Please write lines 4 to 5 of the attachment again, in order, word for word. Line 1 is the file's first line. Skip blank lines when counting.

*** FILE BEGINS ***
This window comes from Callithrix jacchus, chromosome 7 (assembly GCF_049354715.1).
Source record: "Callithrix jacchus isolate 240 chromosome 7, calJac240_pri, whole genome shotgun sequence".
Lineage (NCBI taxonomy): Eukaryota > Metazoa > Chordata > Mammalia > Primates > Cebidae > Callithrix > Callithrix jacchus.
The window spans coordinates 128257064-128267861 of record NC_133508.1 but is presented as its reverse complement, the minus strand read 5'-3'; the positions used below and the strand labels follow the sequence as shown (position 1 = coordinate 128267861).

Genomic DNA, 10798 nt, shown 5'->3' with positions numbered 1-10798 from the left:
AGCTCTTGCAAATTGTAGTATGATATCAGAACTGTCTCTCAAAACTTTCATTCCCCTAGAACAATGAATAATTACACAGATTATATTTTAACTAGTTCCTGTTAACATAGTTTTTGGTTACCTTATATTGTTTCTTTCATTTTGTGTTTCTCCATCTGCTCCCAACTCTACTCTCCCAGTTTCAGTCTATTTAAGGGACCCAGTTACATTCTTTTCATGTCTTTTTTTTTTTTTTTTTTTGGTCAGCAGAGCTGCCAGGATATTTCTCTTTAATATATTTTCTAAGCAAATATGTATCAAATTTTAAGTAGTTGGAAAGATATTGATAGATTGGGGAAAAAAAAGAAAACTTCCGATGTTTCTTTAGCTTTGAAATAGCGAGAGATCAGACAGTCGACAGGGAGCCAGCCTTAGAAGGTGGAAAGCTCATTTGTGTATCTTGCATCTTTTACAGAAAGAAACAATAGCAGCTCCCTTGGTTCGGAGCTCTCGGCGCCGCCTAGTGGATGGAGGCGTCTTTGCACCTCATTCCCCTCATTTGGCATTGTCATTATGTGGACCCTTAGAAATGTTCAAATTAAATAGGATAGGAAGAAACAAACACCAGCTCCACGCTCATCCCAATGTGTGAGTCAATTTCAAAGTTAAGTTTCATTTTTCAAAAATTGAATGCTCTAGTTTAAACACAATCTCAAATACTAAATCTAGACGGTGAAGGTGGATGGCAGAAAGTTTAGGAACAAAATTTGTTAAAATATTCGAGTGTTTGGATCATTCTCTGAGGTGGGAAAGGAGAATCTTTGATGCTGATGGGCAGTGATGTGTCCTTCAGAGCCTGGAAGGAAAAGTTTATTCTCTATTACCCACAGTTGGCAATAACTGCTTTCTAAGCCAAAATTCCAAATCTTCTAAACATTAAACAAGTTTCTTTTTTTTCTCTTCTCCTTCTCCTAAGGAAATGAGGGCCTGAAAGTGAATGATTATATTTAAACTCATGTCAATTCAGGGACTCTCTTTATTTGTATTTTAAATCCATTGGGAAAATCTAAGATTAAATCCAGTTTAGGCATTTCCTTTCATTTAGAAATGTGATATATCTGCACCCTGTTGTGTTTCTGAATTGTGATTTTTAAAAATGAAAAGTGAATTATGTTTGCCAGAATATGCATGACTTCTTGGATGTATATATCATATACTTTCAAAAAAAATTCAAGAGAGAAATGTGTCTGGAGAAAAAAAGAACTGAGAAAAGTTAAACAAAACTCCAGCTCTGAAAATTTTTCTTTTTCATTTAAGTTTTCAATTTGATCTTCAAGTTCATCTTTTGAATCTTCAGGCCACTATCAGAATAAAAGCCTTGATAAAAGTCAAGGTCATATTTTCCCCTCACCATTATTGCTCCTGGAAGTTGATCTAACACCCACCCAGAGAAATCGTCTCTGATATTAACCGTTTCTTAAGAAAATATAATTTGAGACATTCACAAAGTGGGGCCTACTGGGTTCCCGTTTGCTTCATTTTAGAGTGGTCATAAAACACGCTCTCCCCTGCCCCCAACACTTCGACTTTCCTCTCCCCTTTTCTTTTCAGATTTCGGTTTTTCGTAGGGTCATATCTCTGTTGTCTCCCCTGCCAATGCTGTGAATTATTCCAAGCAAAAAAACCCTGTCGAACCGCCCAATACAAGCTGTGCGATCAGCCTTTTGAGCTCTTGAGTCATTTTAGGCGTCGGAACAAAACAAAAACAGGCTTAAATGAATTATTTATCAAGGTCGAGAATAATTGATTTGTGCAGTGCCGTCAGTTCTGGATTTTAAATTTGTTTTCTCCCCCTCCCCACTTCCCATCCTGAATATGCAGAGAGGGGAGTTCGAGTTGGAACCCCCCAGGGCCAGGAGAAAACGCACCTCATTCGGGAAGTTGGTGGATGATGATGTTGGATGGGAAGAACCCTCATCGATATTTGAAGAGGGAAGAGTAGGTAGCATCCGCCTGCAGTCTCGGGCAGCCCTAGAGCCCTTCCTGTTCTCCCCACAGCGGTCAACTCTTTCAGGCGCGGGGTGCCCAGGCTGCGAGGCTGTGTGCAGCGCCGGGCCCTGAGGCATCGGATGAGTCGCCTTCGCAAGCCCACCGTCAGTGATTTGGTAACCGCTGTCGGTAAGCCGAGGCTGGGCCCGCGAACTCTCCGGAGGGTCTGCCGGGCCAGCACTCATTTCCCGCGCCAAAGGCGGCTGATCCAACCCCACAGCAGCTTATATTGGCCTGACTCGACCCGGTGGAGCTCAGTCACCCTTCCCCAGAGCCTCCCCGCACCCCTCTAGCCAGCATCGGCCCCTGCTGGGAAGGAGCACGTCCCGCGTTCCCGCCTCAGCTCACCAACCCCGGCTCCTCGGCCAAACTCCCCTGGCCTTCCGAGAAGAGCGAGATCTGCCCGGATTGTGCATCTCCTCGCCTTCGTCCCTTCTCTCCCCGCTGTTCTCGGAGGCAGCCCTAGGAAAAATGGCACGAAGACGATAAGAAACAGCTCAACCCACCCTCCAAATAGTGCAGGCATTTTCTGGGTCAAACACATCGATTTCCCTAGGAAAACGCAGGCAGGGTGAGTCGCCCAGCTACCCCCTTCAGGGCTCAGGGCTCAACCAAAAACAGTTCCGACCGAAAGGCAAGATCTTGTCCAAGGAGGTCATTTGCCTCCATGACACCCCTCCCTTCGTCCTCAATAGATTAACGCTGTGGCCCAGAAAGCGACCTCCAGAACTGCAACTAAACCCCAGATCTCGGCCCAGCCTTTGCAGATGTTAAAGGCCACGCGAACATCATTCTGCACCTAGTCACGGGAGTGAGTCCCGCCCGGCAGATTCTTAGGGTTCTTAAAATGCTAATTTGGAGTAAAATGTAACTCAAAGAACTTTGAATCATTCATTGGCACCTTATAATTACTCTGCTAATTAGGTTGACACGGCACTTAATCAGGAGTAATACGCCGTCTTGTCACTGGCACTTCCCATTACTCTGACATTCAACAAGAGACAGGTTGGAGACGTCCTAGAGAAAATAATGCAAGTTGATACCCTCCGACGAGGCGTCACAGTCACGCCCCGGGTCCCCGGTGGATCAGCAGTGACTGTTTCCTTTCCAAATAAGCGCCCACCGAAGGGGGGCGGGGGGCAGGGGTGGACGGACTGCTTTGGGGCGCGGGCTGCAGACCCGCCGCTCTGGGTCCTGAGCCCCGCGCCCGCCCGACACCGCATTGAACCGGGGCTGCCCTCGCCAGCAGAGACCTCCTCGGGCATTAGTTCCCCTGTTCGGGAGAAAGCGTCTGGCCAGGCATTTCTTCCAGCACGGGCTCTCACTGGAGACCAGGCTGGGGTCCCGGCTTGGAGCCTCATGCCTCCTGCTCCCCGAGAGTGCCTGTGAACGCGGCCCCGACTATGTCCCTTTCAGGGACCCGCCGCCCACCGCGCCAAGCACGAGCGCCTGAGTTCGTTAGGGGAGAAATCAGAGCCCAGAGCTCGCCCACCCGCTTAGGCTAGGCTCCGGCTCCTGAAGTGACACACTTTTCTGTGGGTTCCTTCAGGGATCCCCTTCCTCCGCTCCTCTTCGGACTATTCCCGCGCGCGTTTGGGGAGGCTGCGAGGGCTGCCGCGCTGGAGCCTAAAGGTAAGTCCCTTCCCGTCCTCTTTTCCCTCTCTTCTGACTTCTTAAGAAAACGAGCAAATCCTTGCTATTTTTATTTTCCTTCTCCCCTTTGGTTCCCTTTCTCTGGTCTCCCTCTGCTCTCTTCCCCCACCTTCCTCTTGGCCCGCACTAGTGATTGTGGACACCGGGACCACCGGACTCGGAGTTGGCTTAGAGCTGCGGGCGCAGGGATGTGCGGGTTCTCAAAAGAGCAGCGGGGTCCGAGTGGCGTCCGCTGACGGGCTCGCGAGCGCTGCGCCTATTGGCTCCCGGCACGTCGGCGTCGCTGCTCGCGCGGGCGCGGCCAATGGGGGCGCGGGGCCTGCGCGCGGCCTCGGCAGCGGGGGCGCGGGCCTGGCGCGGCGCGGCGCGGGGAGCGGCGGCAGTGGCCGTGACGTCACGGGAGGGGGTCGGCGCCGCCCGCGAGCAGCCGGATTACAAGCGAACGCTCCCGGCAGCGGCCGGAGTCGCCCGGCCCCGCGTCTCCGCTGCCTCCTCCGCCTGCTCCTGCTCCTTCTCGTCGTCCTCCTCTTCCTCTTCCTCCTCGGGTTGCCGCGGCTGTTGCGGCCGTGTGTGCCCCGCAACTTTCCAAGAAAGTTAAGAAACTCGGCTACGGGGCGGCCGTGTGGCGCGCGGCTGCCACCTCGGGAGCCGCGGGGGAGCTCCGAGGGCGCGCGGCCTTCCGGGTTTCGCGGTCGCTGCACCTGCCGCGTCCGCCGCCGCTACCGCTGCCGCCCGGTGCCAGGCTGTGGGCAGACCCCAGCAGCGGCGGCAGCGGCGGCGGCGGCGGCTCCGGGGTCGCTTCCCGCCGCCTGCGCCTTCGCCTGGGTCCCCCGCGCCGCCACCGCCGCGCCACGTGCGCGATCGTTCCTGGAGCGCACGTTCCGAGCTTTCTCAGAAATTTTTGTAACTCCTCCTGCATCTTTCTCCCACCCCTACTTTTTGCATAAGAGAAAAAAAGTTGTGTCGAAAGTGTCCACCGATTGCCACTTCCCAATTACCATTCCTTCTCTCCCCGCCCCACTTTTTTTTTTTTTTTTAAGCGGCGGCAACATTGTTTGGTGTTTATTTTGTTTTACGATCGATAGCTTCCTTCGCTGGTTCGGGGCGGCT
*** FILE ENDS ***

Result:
The window spans coordinates 128257064-128267861 of record NC_133508.1 but is presented as its reverse complement, the minus strand read 5'-3'; the positions used below and the strand labels follow the sequence as shown (position 1 = coordinate 128267861).

Genomic DNA, 10798 nt, shown 5'->3' with positions numbered 1-10798 from the left: